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Italy bans unvaccinated children from schools after the measles outbreak.

Italy's Lorenzin Law mandates vaccinations for school children between the ages of zero and sixteen. If not, parents could be penalized.

Italy's Lorenzin Law mandates vaccinations for school children between the ages of zero and sixteen. If not, parents could be penalized. Measles is a viral infection that's dangerous for small children and preventable by a vaccine. The infection spreads within the air by respiratory droplets dropped from coughing or sneezing. Measles symptoms don't appear until 10 to 14 days after exposure, which include fever, cough, runny nose, inflamed eyes. It is a highly contagious disease.

The rates of disease and deaths increased in early 2017 in the Europe region. France, Germany, Italy, Poland, Romania, Switzerland, and Ukraine are the worst affected countries. Italy reported around 850 cases in 2016, and 238 cases were reported in the first week of January 2017. Most of these countries had immunization coverage, with the second dose of measles-containing vaccine is less than the 95% threshold. The main reason for this outbreak is an accumulation of a large pool of measles-susceptible population due to sustained low uptake of measles vaccine in Italy over the years, the World Health Organisation reported.

Following that, the vaccination was made mandatory for children and youth in Italy. Beatrice Lorenzin proposed a decree-law containing urgent vaccine prevention measures that reintroduce mandatory vaccination, bringing the number of mandatory vaccines from 4 to 12. The law called Lorenzin Law, introduced on June 7, 2017, mandates vaccination for children between the ages of 0-16 before attending school. These include vaccinations for chickenpox, polio, measles, mumps, and rubella. Parents need to submit vaccination documentation before enrollment to the schools or institutions. If not followed as per guidelines, parents would be fined 100 to 500 euros, as per Italy's ministry of Health.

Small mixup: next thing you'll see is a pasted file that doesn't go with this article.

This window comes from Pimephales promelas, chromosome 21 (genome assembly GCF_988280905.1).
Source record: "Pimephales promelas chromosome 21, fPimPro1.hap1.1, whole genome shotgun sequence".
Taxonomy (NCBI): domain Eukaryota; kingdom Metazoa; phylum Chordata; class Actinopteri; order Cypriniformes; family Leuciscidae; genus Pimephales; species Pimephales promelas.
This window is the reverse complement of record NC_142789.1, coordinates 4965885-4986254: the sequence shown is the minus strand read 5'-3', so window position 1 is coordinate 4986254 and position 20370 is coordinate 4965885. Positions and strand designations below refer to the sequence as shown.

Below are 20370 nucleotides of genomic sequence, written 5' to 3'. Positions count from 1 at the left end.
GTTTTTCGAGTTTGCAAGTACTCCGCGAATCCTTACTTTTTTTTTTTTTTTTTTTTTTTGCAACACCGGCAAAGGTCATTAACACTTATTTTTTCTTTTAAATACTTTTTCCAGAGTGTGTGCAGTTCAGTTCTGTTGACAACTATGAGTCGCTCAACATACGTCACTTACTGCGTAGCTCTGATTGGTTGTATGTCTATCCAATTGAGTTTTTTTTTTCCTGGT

Due to the increase in Measles outbreak, they made changes to the mandatory vaccinations in March 2019. In this law, all children under the age of 6 years could be shifted away from the pre-schools if they have not been appropriately vaccinated against common infections such as measles, chickenpox, mumps, polio, and rubella, or German measles. Children aged between 6 and 16 years cannot be banned from school, but their parents may have to pay fines if they do not complete the mandatory course of immunizations. In Bologna, the local authority had sent letters of suspension to the parents of some 300 children, and a total of 5,000 children do not have their vaccine documentation up to date. There have been no reported cases in other areas, while still others have been given a grace period of a few days beyond the deadline.

According to the BBC, Italy has dropped behind in different countries in terms of vaccination rates. Health officials said Italy had a target of 95 percent vaccine coverage, as recommended by the WHO. As of now, this target has not been achieved. It has currently reached around 80 percent. Health Minister Giulia Grillo said, "No vaccine, no school." This move from the health minister is to focus on increasing vaccination or immunization coverage in the country.

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